I'm trying double loop through a csv list of words using the map command. The idea behind it is to perform a search to return events that match two of the keywords in the list, whilst avoiding to return events that contain one of the keywords twice (hence the kw1 != kw2) I already have a search that uses inputlookup and then map to loop through the keywords in the file once. And my idea was to nest the map to loop through it twice. Unfortunately, the following search command does not seem to do the trick.
I get the following error ''Error in 'map': Did not find value for required attribute 'keyword'.
is it possible to do a nested map, is there another way to achieve what I want to do short of creating a CSV with all of the permutations?
|inputlookup keywordstest.csv | map [ eval kw1=$keyword$ | map [ eval kw2=$keyword$ | search: kw1 kw2 AND kw1!=kw2 | fields kw, kw2, _time, _raw ]]
Any help would be appreciated.
Thanks in advance
I think you're thinking like a programmer and not a splunk'er...but not sure if I understand the scenario exactly. Can you elaborate on what 'events' you're referring to? Can you provide example events and also what the lookup contains?
That said, something like "... | stats dc(keyword)" might get you what you want, but will need that context about your data to help further.
Gosh, you have a method there that is O(n^2) at best, where n is the number of different keys you are searching for, and I suspect far worse than that. Worse, because for a trivial 10 words, you are doing 100 searches. I just don't want to think about how ugly that gets as n goes to small nontrivial numbers.
You want all events that have at least two different keywords from the file, and you don't care which ones, as long as they are different, correct?
So, it's simple. (A) search for events that have any of the keywords, and then (B) determine which distinct keywords they have.
Since you have to test against each value, overall, this will be an O(n) solution. (See footnote.)
index=foo ("key1" OR "key2" OR "key3"....) | rex field=_raw "(i)(?<keyfound>key1|key2|key3|...)" max_match=0 | eval keyfound=mvdedup(keyfound) | where mvcount(keyfound)>1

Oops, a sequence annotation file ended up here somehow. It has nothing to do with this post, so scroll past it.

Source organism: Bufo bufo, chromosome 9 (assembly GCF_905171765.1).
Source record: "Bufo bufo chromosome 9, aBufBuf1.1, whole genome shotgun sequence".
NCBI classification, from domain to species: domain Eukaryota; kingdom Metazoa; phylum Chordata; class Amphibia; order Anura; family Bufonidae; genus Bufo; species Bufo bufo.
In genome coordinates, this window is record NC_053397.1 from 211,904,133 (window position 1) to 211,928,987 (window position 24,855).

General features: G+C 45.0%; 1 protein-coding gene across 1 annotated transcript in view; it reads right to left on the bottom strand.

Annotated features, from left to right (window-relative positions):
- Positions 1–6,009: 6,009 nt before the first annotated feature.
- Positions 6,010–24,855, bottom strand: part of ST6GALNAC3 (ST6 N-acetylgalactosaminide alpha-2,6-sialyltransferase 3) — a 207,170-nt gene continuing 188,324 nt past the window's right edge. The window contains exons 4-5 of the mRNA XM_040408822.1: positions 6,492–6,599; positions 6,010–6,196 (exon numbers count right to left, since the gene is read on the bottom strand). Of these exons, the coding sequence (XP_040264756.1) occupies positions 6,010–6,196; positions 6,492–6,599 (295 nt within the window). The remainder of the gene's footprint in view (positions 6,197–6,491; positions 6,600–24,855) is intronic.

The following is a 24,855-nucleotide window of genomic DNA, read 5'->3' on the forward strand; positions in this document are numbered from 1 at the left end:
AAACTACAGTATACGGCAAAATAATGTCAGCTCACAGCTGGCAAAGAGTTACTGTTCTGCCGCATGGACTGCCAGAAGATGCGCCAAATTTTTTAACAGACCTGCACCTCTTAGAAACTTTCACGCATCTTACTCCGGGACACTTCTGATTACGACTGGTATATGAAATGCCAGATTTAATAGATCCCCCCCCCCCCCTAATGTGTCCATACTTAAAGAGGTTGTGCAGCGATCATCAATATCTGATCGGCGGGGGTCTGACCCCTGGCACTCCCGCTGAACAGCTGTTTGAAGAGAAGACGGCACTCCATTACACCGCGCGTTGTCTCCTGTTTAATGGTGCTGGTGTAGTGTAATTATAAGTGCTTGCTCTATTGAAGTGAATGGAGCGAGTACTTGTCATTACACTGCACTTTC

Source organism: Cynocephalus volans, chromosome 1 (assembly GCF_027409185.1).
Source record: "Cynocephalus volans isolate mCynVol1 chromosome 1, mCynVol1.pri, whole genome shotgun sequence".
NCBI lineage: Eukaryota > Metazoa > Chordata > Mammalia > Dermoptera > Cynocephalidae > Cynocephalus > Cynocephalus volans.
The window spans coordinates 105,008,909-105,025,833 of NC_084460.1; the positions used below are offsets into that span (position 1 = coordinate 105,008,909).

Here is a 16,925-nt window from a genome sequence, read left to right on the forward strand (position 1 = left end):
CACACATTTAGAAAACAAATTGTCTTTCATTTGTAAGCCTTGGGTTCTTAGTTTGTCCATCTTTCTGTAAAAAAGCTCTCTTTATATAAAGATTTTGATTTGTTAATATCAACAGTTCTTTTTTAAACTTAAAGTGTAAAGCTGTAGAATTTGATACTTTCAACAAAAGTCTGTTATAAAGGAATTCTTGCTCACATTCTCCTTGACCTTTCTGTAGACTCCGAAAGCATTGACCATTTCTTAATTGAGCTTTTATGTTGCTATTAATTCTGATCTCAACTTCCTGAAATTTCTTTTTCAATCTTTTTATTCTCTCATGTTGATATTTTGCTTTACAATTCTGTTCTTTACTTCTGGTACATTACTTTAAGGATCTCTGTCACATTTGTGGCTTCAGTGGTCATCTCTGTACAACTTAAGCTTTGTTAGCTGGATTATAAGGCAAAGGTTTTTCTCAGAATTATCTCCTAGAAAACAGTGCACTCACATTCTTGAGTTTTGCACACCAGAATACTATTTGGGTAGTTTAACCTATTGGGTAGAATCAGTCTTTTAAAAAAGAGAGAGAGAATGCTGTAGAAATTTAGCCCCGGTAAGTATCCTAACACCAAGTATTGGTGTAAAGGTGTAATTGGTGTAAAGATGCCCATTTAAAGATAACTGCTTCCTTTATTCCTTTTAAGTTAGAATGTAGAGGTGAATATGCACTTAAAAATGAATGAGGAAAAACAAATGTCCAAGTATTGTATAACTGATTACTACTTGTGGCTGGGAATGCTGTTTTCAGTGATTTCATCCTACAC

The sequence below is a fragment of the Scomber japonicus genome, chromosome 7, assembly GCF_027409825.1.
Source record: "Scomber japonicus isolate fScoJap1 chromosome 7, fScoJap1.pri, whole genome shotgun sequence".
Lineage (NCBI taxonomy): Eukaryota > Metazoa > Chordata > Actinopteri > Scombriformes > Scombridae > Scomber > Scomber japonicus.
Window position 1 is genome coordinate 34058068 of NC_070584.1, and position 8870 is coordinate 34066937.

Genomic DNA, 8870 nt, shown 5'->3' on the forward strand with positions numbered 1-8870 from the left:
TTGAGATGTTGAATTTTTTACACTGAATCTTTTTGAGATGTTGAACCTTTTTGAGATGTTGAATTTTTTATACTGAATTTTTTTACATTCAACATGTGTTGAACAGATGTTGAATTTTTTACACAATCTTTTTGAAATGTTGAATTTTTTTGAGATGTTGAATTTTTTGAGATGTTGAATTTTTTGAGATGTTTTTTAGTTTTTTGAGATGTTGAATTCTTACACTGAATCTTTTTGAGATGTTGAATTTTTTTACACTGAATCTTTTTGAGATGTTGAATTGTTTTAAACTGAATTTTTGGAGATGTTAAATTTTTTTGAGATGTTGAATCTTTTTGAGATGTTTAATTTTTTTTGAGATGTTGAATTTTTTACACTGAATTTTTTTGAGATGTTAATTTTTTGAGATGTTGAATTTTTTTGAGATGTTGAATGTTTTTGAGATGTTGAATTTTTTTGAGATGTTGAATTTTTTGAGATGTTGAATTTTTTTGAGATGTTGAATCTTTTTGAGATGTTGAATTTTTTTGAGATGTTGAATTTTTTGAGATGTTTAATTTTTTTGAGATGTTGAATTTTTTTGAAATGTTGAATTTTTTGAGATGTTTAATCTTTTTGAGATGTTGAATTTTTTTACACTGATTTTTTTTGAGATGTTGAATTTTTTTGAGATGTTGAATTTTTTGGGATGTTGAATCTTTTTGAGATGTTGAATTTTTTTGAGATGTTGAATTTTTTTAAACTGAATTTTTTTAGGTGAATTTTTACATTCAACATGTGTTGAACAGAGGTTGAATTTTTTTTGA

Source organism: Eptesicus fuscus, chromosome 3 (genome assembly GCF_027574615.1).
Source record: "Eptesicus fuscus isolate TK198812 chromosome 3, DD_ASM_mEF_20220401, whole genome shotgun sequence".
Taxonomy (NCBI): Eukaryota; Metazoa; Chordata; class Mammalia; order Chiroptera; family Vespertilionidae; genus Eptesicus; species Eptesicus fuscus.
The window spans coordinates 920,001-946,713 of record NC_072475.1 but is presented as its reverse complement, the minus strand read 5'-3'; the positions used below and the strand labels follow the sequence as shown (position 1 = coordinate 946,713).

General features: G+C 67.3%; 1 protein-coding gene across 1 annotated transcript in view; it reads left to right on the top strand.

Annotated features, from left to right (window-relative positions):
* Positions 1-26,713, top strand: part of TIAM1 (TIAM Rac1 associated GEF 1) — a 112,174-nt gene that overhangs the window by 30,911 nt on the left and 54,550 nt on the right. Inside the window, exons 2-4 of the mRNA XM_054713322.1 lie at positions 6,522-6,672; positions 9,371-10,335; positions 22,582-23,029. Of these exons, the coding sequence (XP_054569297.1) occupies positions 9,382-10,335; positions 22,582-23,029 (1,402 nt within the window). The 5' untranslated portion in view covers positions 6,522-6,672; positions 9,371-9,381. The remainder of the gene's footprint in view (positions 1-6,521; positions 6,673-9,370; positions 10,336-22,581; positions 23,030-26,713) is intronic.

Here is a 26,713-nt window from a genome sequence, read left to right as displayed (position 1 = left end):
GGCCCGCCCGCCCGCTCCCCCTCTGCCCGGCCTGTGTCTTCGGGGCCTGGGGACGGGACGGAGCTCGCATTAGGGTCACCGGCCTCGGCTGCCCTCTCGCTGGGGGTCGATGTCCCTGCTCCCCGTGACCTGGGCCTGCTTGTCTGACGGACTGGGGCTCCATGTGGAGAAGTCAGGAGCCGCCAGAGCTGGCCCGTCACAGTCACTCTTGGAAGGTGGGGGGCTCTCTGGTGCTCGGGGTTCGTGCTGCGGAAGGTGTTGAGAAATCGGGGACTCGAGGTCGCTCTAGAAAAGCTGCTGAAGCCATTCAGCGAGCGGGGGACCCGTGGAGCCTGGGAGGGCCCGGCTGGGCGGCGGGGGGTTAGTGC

Now, how do you turn your lookup into those two formats?
Both times we will use the
|inputlookup keywordstest.csv | table keyword | format
The above produces this
( ( keyword="key1" ) OR ( keyword="key2" ) OR ( keyword="key3" ) .... )
...so we need to kill the field name and some parenthesis from the results.
|inputlookup keywordstest.csv | table keyword | format "(" "" "" "" "OR" ")" | rex mode=sed field=search "s/keyword=//g"
...giving this format... and you should test this for yourself before we insert it in brackets into the original search...
("key1" OR "key2" OR "key3"....)
Great! Now we do it again for the rex. We have to change the OR to pipe, get rid of spaces and quotes, put
\b before and after to make sure it only counts full words, and so on. That turns out to look like this...
| inputlookup keywordstest.csv | table keyword | format "(" "" "" "" "|" ")" | rex mode=sed field=search "s/keyword=//g s/\( \"/\"(i)\\b(<keyfound>/g s/\" \| \"/|/g s/\" \)/)\\b\"/g"
Each chunk of the
rex literal, from
/g, is one transformation command, four in all.
Don't trust me... test it. Probably with a
| head 5 in there so the result output is short.
Now we put it all together like so...
index=foo [|inputlookup keywordstest.csv | table keyword | sort 0 - keyword | format "(" "" "" "" "OR" ")" | rex mode=sed field=search "s/keyword=//g" ] | rex field=_raw [| inputlookup keywordstest.csv | table keyword | sort 0 - keyword | format "(" "" "" "" "|" ")" | rex mode=sed field=search "s/keyword=//g s/\( \"/\"(i)\\b(<keyfound>/g s/\" \| \"/|/g s/\" \)/)\\b\"/g" ] max_match=0 | eval keyfound=mvdedup(keyfound) | where mvcount(keyfound)>1
And, once again, test it; maybe test the whole thing with
|head 5 in both
inputlookup subsearches to make the test run quick.
After that, you should be good to go.
Caveats: If you do NOT want to stop only at full word boundaries, then .... that would be messy. You'd have to sort your keywords into a useful order, semi-alphabetically but with longer keywords first before their shorter included terms.
Hmmm. Okay, descending alphabetically would be a good first cut, since shorter included words would be second, and all the words that start with a particular letter would be tested and rejected before trying another letter.
Hey, that's elegant. Okay, code above has been updated to do that anyway.
Footnote: Mathematicians and the pedantic may correctly argue that it edges into O(nlogn), but relative to the original, it's just plain flat O(n)... especially since ... well, that requires a beer and a whiteboard...